Since President Joe Biden’s inauguration, Supreme Court Justice Stephen Breyer, a man who was born before World War II began, has faced considerable pressure to retire from people who are acutely aware of the consequences of an octogenarian liberal justice’s inopportune death, and are sensibly terrified of watching recent history repeat itself. Rather than step down in order to maximize the chances of this bare Democratic Senate majority confirming his eventual successor, Breyer has instead elected to write a book.
In The Authority of the Court and the Peril of Politics, Breyer argues that the Court risks losing its legitimacy if the public perceives it as acting “politically.” For the same reason, he believes that “structural change” to the Court—like, for example, expanding its size—is “a temptation better resisted.” In a series of promotional interviews, Breyer has hewed closely to a set of talking points that expand upon his thesis: Justices, he asserts, are more than “liberals” or “conservatives,” and do not act predictably as foot soldiers for the president who appointed them. Adding seats, he warns, is a dangerous slippery slope, because a tit-for-tat series of unabashed politically-motivated expansions will further erode public trust in the institution.
On a practical note, Breyer has repeatedly emphasized that he does not “intend” to die on the job. This both sounds great and, as far as I understand the mechanics of death, is also not something he can control.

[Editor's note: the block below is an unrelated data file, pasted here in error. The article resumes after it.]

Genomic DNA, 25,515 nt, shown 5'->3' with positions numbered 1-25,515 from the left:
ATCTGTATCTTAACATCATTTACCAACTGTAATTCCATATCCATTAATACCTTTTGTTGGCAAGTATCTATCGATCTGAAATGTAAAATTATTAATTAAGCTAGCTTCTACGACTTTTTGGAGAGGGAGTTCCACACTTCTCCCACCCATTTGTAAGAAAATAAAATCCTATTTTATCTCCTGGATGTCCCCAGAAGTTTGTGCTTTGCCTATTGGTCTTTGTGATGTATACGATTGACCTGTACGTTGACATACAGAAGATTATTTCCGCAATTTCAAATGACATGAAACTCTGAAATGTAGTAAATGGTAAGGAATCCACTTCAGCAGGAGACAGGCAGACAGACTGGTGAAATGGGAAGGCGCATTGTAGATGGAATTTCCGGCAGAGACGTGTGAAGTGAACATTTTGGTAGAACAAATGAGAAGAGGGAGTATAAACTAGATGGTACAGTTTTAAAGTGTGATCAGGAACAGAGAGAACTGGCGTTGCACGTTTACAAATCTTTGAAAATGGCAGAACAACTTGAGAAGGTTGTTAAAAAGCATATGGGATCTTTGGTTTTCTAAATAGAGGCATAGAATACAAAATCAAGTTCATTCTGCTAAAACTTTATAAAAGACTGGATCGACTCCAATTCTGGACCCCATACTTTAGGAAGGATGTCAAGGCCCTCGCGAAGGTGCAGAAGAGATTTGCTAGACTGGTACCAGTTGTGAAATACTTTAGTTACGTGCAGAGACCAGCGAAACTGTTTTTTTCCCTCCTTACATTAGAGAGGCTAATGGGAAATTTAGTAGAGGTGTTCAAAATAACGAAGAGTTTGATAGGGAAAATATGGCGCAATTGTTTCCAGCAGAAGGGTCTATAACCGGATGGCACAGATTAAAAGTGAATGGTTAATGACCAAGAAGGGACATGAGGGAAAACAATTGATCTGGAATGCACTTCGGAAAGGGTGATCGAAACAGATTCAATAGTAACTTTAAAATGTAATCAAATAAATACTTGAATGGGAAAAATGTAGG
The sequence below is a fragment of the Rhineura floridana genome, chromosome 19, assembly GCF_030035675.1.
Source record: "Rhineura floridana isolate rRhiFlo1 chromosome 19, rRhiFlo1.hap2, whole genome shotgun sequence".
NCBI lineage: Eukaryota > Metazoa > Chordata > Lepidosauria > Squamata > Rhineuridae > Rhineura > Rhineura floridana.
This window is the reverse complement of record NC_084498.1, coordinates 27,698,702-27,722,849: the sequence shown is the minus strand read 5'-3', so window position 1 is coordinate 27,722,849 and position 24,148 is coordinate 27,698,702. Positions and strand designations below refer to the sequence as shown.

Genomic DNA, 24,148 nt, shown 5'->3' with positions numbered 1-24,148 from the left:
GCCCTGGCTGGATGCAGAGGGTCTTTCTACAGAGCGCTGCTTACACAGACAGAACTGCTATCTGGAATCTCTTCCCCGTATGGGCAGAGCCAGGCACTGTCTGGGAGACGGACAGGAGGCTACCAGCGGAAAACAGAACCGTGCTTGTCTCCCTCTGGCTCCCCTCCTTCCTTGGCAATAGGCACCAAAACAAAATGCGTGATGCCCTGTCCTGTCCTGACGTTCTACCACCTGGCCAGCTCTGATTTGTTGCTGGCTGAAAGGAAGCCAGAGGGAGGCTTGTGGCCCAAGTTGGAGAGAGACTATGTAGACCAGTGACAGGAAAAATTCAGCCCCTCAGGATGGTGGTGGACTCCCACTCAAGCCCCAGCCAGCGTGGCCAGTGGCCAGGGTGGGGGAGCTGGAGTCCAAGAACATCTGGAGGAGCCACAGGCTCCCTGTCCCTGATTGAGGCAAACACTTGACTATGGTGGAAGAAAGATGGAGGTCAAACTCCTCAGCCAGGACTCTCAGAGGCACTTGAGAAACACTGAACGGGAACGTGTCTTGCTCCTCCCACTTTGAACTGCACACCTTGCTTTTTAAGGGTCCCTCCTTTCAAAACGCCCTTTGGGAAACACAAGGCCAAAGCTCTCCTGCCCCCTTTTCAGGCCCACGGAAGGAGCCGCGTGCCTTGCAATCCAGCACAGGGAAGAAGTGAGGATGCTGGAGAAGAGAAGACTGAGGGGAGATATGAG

At 101 pages, including an author’s note, a preface, and the acknowledgements, The Authority of the Court and the Peril of Politics is the jurisprudential equivalent of a book report written by a middle schooler whose primary concern was hitting the page count. Physically, it is tiny: At eight inches from corner to diagonal corner, The Authority of the Court and the Peril of Politics is roughly the size of the largest iPhone available for purchase. Holding this Tuesdays With Judge Morrie-ass pamphlet in your hands makes you feel like a giant reading a human-sized book authored by an 83-year-old man who has evidently absorbed no new information about the politics of judicial appointments since the Nixon administration. At a list price of $19.95, it is, on a page-for-page basis, the most expensive piece of literature this side of The Very Hungry Caterpillar. If this book review goes on too long, it will approach the length of the book itself.